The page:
Whenever I hear someone complain about polarization in US politics, I reach a level of annoyance that, if allowed to sit for too long, could only be alleviated by applying LSD directly to my exposed brain. One example of just how small the difference between parties is comes amid a Glenn Greenwald post about foreign policy hypocrisy: someone at Kos — y’know, that site that the self-proclaimed Serious minds out there constantly refer to as a rabid left-wing fever swamp — posted a video clip of Joe Biden endorsing the view that questioning a war makes one a pussy.
The Kossack who put it up saw it as a positive, and endorsed Biden for the Democratic veep slot.
The kicker: he’s actually being considered for it…
See, the acceptable range of discourse has long been narrow, especially on foreign policy. It’s to the point where you can either outright express love for the concept of indiscriminately raining down death, or complain about strategy while not questioning the reasoning that led to the conflict in the first place — and you’ll still get called a damned dirty hippie for holding the latter view. But arguing that it’s pointless to police the world is automatically fringe, and gets no representation.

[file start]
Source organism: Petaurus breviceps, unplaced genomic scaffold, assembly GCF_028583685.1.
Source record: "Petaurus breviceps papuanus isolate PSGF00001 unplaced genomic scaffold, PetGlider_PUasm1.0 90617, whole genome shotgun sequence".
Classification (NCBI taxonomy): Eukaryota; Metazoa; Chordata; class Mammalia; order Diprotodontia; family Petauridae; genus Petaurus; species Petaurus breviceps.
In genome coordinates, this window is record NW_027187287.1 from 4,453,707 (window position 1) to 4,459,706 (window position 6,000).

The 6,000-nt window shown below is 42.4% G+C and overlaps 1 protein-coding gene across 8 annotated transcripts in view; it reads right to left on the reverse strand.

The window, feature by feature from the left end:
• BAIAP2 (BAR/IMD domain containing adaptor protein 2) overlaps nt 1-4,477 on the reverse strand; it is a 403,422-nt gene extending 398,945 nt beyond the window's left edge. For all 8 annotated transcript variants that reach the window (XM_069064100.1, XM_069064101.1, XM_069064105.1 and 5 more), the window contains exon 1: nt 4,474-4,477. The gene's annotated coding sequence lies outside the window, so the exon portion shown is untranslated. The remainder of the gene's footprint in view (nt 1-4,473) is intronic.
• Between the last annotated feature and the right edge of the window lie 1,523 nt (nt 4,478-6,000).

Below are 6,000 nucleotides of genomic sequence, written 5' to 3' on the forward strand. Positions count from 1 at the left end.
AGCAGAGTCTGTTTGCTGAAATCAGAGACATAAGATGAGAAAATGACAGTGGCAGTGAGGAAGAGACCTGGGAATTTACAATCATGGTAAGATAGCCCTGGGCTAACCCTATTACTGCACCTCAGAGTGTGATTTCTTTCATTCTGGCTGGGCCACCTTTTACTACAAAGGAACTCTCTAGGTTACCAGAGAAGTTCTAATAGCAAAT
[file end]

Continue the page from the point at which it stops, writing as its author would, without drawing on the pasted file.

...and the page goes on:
I’ve long had my issues with surveys, and don’t see majoritarianism as any sort of salve, but I’d be willing to bet that if the global dominance strategy were put to a public vote it’d lose.
Clearly, the problem is not polarization, but the amount of things both halves of the ruling class agree with on which they are both dead wrong. The portrayal of deep division is a tool to encourage the unintentional co-signing to what they REALLY want to do to continue, by making it seem like everyone has their stake in the outcomes. These things aren’t normally aired in public because the cumulative effect of such questioning is to undermine politics itself — which I’d argue is and should be the point.